Families fall through gaps in ice research

Neelima Choahan

20/06/2018 11:07:44 AM

Researchers are calling for more study into how methamphetamine addiction affects users and the role families play in the treatment.

A new study has identified a limited focus on examining the experiences of families of people who use methamphetamines.
A new study has identified a limited focus on examining the experiences of families of people who use methamphetamines.

‘The user has a choice to use drugs, the family members don’t get left with the choice.’
Donna Falconer has seen first-hand the impact of ice and what it does to those whose loved ones are caught in it.
‘We just get left to pick up the pieces until they have hit their last rock bottom,’ Ms Falconer told newsGP.
‘Because we can’t help them change. They have to hit their rock bottom and want help.’
Researchers are now urging for an in-depth study into the actual processes that families of methamphetamine users go through.
Published in the International Journal of Mental Health Nursing, Gaps in the ice: Methamphetamine in Australia; its history, treatment, and ramifications for users and their families identifies a limited focus on examining the experiences of families.
The study’s lead author, Douglas Gordon, of the School of Nursing and Midwifery, Edith Cowan University, Western Australia, told newsGP living with people using ice can be a significant cause of stress and disharmony, but also potentially an unminded resource for future treatments.
‘Family involvement is an increasing focus in all areas of alcohol and drug treatment. And we see a strong recognition that families are an asset to all areas of treatment,’ Mr Gordon said.
‘However, one of the issues we found … was that a lot of the literature has often focused on treatment for the user, with varying degrees of success, but has often not on the experiences of the broader family unit which is why we wrote “Gaps in the ice”.’

ECU School of Nursing and Midwifery researcher Douglas Gordon is planning to research experiences of close family members living with people who use methamphetamines.

Mr Gordon said the researchers are looking to start a study in Western Australia to specifically gain an understanding of the experiences of close family members who live with loved ones using methamphetamine, especially its crystalline form, ice.
Future research, he said, will look at ‘giving the voiceless a voice in identifying and solving their health problems’.
Dr Hester Wilson, who is Chair of the RACGP Specific Interests Addiction Medicine network, told newsGP the relationship between practitioners and patient is mostly about the individual rather than the family.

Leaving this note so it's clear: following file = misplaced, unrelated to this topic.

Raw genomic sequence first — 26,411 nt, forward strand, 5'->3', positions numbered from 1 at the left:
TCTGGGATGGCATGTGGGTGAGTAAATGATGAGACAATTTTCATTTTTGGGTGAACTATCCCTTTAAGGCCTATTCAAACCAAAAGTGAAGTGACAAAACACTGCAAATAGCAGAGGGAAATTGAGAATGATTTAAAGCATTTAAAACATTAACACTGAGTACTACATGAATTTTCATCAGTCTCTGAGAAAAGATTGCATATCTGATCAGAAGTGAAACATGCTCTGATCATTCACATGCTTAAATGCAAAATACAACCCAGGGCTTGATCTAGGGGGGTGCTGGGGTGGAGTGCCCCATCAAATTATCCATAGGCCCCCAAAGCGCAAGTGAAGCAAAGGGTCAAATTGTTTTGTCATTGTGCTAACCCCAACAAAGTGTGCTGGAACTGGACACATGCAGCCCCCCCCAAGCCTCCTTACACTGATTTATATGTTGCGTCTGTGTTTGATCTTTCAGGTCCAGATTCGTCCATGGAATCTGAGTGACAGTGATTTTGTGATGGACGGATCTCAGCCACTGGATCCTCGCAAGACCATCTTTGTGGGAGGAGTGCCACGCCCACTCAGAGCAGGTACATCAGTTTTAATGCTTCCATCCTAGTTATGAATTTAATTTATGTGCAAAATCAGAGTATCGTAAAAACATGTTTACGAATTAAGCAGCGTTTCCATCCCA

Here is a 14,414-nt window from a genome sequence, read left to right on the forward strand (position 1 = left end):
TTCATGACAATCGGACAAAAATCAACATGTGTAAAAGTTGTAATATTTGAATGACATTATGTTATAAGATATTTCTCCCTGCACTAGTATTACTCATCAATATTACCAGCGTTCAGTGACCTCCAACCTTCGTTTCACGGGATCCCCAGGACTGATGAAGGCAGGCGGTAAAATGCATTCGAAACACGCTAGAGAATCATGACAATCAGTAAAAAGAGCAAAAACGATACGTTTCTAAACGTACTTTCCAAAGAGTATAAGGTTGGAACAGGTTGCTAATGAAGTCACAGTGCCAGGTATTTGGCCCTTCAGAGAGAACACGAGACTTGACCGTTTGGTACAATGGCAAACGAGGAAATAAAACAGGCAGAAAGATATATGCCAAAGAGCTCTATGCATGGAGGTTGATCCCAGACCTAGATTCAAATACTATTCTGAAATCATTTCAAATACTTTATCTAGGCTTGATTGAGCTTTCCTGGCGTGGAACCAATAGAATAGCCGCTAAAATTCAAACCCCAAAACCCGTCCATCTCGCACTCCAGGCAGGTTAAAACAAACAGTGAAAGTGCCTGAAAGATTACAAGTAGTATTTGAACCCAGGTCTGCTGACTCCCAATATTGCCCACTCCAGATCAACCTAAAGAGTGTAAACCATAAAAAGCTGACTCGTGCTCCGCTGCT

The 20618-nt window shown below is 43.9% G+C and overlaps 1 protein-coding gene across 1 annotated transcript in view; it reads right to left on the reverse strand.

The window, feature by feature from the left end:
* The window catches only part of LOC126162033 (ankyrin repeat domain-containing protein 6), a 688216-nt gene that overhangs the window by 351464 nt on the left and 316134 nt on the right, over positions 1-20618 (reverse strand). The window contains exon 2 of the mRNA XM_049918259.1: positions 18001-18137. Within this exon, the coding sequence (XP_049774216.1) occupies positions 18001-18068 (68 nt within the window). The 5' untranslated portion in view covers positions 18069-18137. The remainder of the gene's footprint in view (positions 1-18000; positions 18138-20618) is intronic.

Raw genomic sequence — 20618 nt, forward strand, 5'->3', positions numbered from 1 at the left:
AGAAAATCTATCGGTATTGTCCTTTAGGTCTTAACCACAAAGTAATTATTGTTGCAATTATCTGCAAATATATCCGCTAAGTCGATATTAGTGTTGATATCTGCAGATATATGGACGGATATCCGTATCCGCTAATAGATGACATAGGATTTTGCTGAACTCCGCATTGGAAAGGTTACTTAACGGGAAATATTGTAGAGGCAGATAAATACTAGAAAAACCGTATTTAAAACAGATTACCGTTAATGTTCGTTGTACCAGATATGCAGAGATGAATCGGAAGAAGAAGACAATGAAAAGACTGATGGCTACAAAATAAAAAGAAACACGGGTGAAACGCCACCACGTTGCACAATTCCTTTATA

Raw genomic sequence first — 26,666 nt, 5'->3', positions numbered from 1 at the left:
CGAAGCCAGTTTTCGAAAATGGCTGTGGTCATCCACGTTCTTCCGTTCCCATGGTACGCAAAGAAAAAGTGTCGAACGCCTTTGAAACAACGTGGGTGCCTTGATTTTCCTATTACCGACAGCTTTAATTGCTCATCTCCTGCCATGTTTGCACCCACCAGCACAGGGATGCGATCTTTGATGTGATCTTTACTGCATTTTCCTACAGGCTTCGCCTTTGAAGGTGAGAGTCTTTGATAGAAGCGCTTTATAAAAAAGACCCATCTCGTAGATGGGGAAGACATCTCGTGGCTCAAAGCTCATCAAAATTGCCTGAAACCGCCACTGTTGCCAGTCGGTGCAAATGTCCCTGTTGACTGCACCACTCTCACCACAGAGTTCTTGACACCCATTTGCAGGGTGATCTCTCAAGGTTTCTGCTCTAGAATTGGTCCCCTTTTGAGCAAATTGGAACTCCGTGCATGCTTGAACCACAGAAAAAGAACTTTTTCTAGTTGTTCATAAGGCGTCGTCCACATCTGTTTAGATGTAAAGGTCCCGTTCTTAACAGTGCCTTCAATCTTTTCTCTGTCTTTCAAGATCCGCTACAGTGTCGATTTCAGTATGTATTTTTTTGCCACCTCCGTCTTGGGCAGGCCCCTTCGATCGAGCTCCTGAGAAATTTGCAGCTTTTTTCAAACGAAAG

However, she said GPs are more aware of the drug’s impact on the whole family. She said one of her patients was a mother whose 21-year-old son began using ice while at university.
‘Just the huge impact he had on [the mother] trying to set boundaries with her grown child around when he was allowed to visit her and how she would intervene when he was in need,’ Dr Wilson said.
‘The whole dynamic that is just so hard for family with someone who is quite clearly unwell.’
Dr Wilson said there are no easy answers and more research is welcome.
‘It is like families supporting a sick member,’ she said.
‘We know that carers really do struggle when they have got an unwell family members and it has significant health impacts on carers as well.’
Eighteen months ago, Ms Falconer and a friend started a Facebook page, ICE Turning family pain into Power, to support others in similar situations.
‘Until you are in this situation you don’t have anybody to talk to,’ she explained. ‘There is a stigma which comes with having kids removed, there’s a stigma that comes with ice or having an addict in the family.
‘And we knew of other people struggling and drowning as well.’
Ms Falconer said the Facebook page is about connecting people and keeping the community informed about new drugs.
Ms Falconer and her friend also talk to young people about the dangers of taking drugs.
‘Education is the way to go,’ she said. ‘You have to educate the young about drug use and how it affects not only you, but this is what happens to your family.’
‘It is devastating and crippling. It devastates families in every single way.’
She said that although families cannot help the person using ice to make the decision to get clean, there are other ways to support them towards recovery.
‘We can help by not enabling them,’ Ms Falconer said.
‘Not giving them money, not giving them a place to stay. Supporting the kids if they have children in care – buying them nappies – but not giving any money to the addict.
‘And not judging them. This is a wound. They are covering up a wound of some kind by using the drug.’

edith cowan university ice international journal of mental health nursing methamphetamine

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